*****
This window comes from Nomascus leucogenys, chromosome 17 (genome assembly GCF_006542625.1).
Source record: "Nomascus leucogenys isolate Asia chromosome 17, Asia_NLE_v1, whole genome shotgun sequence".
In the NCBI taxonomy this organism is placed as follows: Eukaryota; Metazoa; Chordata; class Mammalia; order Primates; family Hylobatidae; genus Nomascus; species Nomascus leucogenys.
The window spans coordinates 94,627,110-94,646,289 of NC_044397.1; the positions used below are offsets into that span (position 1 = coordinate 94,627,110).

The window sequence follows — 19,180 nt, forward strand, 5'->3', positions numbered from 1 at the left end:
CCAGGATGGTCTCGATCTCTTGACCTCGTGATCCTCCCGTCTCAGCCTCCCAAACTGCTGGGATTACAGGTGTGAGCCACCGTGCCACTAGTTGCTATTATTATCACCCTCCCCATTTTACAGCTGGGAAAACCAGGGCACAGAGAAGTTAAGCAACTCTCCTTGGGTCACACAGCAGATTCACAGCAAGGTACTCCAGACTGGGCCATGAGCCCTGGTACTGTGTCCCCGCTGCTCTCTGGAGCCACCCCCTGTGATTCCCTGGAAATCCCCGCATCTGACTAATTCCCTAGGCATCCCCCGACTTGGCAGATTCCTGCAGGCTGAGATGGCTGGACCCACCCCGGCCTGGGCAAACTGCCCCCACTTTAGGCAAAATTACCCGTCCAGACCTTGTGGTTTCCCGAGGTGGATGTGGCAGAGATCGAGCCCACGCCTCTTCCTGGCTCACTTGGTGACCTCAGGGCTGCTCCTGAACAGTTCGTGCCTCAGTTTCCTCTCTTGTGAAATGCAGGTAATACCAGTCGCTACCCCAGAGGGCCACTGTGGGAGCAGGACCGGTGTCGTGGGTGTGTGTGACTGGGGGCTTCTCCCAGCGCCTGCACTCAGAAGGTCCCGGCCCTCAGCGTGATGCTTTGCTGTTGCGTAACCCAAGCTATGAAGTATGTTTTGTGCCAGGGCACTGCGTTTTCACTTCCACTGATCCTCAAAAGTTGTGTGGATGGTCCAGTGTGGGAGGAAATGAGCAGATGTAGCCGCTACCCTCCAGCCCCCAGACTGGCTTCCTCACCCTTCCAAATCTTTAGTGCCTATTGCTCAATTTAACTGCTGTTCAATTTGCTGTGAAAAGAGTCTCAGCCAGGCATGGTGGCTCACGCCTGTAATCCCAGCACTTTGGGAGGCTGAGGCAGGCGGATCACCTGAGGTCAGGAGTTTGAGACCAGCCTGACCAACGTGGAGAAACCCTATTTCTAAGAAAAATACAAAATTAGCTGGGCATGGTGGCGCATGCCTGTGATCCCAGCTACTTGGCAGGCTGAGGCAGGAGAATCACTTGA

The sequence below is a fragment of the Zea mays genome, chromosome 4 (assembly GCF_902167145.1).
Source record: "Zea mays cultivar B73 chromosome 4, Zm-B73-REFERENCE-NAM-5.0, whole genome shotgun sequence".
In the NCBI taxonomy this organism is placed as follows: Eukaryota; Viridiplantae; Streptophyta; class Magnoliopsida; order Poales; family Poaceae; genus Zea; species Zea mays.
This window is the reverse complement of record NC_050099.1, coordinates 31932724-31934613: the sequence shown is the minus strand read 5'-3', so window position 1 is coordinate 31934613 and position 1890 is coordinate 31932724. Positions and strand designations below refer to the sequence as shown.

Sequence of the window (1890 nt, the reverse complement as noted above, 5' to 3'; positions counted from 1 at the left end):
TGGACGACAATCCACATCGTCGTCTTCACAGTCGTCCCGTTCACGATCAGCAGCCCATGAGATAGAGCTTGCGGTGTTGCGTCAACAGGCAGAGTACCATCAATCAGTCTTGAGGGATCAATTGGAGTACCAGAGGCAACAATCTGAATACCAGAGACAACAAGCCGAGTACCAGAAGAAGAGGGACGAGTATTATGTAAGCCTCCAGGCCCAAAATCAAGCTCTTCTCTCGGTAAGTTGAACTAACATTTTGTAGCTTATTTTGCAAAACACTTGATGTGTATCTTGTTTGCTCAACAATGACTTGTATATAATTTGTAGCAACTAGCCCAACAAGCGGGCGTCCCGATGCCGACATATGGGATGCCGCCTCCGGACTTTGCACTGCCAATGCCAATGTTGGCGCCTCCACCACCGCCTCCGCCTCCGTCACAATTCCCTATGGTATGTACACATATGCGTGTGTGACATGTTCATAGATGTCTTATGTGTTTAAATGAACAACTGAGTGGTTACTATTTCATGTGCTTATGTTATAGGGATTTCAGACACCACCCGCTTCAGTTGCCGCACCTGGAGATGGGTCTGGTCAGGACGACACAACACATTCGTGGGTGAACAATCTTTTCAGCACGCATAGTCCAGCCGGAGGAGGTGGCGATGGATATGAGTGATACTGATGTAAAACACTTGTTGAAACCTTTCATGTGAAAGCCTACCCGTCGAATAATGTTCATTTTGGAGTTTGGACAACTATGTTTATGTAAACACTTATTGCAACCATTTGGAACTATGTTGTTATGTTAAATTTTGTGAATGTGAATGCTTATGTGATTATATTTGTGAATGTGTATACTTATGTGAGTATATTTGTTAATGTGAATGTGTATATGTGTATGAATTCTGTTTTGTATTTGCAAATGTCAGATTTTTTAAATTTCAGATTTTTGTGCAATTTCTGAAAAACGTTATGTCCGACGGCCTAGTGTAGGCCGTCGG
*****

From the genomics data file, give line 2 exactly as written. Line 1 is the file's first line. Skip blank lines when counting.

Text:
Source record: "Nomascus leucogenys isolate Asia chromosome 17, Asia_NLE_v1, whole genome shotgun sequence".